Jump to content

How do I explain to my 3yr old where my Mum is?


  • Please log in to reply
8 replies to this topic

#1 flowermama

Posted 12 April 2012 - 01:37 PM

DD1 is 3yrs and has just started asking where my mum is and why we don't see her. Mum died just before I conceived DD1. I have no idea how to explain death to her and as it took me by surprise I got a bit upset. I said my mum had to leave which of course made no sense to her, she then was asking if Mum left because she didn't like her house, or didn't like us. I've distracted her for now but I do want to explain to her why Mum isn't here, I just don't know how to do it in a way she'll understand. Any help appreciated.

Edited by flowermama, 12 April 2012 - 01:38 PM.


#2 fancie

Posted 12 April 2012 - 01:45 PM

OP, I'm sorry for the loss of your mum.

I know this is going to be difficult for you, but I think you really need to bite the bullet and sit down and explain to your little one about death.

Let her know that usually people live long healthy lives but their bodies slow down and don't work as well as when they were young and full of energy and that eventually their bodies slow down so much that they just don't work anymore.  If you have personal beliefs about what happens after death then let her know that too.

I would also explain that everyone gets sick sometimes and lots of times medicines can fix them up, but some people get sicknesses that can't be fixed and even though they may not be old, that their bodies just aren't strong enough to beat the sickness and they die too.





#3 CountryFeral

Posted 12 April 2012 - 01:46 PM

You are going to have to tell her "My Mum is dead."

Three isn't to young to understand dead. She's seen dead ants and dead flies, perhaps she needs a short lifespan pet to bring it home?

But as she never knew her Grandma it isn't going to be a huge trauma to her - just explain that she has a Grandma who would have loved her so much because she loved you so much.

Explain that you miss your Mum but that having a daughter of your own (especially one a awesome as your DD) makes you less sad.



*when my Mum died I was at a friends house and her young son said "Your Mum is DEAD!" I said "I know, and I miss her.", he then said "She was mean to make herself dead when she knew you would miss her - I hate *** his special name for my Mum*"

I (and his Mum) then explained that she didn't choose to die, that she would have been very sad to know that we were all missing her but that a good way to not be sad was to tell stories of things about her that we liked.

Even now (three years on) if I am telling a story that involves my Mum in front of that little boy he will explain to any 'outsiders' "Countrymel is talking about ***. She is dead but we tell stories about her so that we don't miss her.."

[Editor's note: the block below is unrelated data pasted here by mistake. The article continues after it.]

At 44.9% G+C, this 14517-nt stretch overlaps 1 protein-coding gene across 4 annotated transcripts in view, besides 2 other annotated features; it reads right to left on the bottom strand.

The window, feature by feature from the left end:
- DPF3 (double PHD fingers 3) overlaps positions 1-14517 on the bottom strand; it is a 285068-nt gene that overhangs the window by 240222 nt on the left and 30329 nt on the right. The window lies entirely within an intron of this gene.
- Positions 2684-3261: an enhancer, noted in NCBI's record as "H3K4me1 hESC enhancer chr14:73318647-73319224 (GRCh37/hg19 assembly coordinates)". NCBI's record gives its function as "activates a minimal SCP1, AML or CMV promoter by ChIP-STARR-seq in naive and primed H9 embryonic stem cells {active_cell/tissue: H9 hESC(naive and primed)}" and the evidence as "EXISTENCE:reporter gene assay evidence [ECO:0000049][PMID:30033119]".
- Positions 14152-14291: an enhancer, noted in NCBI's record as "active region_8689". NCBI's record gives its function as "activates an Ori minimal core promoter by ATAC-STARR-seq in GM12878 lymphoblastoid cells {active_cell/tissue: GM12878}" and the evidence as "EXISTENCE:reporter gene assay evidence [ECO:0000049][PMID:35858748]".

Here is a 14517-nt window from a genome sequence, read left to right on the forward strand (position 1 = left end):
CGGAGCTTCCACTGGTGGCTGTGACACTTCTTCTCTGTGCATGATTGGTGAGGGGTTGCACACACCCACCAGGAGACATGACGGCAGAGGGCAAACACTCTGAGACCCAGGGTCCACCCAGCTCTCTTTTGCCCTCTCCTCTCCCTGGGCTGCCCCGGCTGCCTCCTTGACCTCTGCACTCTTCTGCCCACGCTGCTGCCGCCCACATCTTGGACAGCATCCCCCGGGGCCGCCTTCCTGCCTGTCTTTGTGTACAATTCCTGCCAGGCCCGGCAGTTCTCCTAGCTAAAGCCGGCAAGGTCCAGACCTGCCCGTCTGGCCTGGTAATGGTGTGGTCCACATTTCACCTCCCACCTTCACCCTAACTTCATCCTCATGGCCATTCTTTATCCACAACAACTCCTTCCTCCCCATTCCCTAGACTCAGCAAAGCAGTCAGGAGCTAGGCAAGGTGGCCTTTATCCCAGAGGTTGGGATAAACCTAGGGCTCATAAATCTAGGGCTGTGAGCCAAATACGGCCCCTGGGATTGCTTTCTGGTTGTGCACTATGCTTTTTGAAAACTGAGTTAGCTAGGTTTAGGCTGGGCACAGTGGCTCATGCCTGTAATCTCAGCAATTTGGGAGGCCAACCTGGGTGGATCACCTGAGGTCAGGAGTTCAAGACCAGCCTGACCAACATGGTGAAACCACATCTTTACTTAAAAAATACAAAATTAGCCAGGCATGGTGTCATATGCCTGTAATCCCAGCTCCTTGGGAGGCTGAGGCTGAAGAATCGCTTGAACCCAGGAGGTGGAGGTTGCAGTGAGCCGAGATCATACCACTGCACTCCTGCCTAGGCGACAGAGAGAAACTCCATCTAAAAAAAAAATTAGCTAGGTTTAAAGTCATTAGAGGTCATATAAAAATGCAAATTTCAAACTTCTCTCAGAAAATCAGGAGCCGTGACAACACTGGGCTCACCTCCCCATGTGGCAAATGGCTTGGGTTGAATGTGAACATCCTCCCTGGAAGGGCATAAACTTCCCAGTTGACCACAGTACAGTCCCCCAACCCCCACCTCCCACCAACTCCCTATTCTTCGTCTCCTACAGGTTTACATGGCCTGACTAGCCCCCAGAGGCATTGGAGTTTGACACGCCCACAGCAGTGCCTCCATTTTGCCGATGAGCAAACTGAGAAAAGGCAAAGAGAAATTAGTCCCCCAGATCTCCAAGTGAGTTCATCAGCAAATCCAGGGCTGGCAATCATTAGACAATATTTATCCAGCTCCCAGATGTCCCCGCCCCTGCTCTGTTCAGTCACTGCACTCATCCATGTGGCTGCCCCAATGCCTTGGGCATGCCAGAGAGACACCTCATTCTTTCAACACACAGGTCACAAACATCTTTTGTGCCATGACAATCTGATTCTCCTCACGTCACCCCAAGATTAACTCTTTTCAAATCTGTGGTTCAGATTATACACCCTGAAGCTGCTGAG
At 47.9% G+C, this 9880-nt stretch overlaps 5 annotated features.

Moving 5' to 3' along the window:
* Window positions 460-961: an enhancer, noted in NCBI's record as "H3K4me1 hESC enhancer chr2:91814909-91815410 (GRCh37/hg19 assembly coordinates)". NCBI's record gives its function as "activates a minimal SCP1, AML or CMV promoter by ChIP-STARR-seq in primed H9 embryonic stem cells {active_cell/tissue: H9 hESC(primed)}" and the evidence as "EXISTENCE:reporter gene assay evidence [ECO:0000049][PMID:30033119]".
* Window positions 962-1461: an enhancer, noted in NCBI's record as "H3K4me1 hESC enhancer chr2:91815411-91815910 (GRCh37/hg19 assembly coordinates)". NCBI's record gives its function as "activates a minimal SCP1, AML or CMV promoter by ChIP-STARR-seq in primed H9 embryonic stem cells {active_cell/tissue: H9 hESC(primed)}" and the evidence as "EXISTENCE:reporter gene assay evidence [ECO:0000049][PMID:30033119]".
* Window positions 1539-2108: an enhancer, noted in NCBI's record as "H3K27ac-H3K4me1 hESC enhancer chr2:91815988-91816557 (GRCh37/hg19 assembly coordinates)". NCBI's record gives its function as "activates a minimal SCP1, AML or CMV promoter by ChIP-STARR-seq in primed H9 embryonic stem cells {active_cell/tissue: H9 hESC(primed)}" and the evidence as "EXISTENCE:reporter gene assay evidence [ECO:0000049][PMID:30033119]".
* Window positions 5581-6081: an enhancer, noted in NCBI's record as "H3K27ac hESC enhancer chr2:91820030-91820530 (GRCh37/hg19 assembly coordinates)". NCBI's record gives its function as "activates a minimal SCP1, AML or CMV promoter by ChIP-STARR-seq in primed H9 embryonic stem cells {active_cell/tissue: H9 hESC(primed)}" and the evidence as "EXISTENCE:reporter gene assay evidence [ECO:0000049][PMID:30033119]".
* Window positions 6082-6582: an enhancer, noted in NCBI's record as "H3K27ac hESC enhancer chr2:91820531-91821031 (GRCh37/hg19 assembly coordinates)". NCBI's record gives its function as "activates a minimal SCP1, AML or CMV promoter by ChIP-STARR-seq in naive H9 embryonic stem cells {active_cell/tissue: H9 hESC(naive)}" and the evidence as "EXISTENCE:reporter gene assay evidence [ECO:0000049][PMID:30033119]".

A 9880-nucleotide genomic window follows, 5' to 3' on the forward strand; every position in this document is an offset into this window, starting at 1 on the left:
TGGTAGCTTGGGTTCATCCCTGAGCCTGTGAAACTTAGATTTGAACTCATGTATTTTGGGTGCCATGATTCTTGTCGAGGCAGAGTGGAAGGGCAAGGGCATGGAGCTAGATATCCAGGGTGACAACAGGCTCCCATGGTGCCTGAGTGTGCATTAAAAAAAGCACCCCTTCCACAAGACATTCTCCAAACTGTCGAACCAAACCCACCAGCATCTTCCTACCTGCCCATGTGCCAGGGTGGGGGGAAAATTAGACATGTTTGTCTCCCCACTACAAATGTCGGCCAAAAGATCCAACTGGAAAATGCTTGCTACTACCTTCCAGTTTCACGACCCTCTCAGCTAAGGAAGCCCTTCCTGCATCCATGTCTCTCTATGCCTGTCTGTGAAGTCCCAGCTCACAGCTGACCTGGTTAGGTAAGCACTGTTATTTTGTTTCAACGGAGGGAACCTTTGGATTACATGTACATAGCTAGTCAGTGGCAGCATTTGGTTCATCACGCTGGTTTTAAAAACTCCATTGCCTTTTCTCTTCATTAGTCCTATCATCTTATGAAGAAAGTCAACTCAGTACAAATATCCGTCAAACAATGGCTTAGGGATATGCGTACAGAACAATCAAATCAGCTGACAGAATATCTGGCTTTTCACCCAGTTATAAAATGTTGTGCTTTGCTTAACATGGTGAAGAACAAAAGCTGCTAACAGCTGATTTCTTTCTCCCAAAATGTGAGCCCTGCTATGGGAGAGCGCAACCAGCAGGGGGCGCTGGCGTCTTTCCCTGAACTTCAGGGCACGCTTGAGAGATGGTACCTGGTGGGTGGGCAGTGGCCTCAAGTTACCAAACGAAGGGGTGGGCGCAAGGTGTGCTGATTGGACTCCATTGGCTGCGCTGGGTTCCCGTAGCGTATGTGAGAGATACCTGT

Edited by countrymel, 12 April 2012 - 01:54 PM.


#4 Melissa4444

Posted 12 April 2012 - 01:51 PM

We don't do the whole heaven thing, so I'm not sure if this is helpful as I know a lot like to include that.

Alexander and Sam are extremely literal, so we had to be so careful about the way we explained Mum's death to them.  We explain that Nana was a special kind of sick (rather than just sick, as then they're terrified as soon as anyone gets sick) and that sometimes you can get this special kind of sick where Doctors can't make you better anymore.   We simply explained that this special kind of sick started in her brain and affected her whole body and it finally stopped working and she died.  

We explained that when you die, that's it, you're just gone now.  That we can remember her, see photos of her etc, but that she can't come back. We tell them it's ok to be sad about that, that I am sad about that and that I miss her.

It seems to be enough so far. I didn't get into cremation etc with them. I honestly don't think that Alexander would cope.

#5 meljb

Posted 12 April 2012 - 01:53 PM

I've had to explain this to my 4 year old ds about both my parents, he first asked when he was about 3 I think. I've told him that his nanna and granddad died before he was born and that that means that we can't see them anymore because something in their bodies stopped working and the doctors couldn't fix them. I tell him that my parents would have loved him and his sister very much and that I wish he could have known them.
Every so often he asks again and I explain again. I also had to explain that it is a topic a lot of people don't like talking about because it makes them very sad.

#6 Guest_tigerdog_*

Posted 12 April 2012 - 02:01 PM

QUOTE
Let her know that usually people live long healthy lives but their bodies slow down and don't work as well as when they were young and full of energy and that eventually their bodies slow down so much that they just don't work anymore.  If you have personal beliefs about what happens after death then let her know that too.


This is what I would tell her too.  I tell my DS their father is in heaven and up in the sky 'fishing for stars'.  How to explain his (accidental, we believe) suicide is another issue to face later - DS (3.5) is already asking why he died, so far I've just told him his heart stopped working.

#7 new~mum~reenie

Posted 12 April 2012 - 02:07 PM

DS understands dead. Seen human bones on Time Team and sheep bones in the paddock. We have always been matter of fact about it.

We have photos of deceased loved ones around the house and he throws in a new question every now and then.

IE - a particular one we have is 'Nanna Mac'. She was my Nanna and I was very close to her. It crushed me that she died long before DH and I were married, but at least she met him. Also very sad that she never got to see DS, but I digress......

So, we have photos around and I say "That is Nanna Mac, she's dead now, but she would have loved you very much and given you great cuddles if she were still here"

then you get the questions like "Where is she?" we say her body is buried in the ground. He has been to the grave and we have a photo of it, but we need to go again soon so he can understand it a bit better.

I explained that Nanna Mac is 'Grandma's mum'. Then he asked who will his mum when I die. I explained you only get one mum, and when I die he wont have a mum anymore - but that is a LOOONG way away and he will be a Daddy with his own kids before that happens.

I suggest you get out some photos - and take you 3 yr old to the grave with some flowers. AND! share stories!! I often say things like "I used to come here with Nanna Mac" etc. and it opens up dialogue original.gif

ETA: Tigerdog - that must be a tricky one to explain - I think, like you, I'd save it till later...

I tell DS (who loves all things with motors) that things and people get old and broken, and eventually stop working. Just like a car will get old and rusty and the motor will die, the same happens to people.

#8 sparkle77

Posted 12 April 2012 - 02:20 PM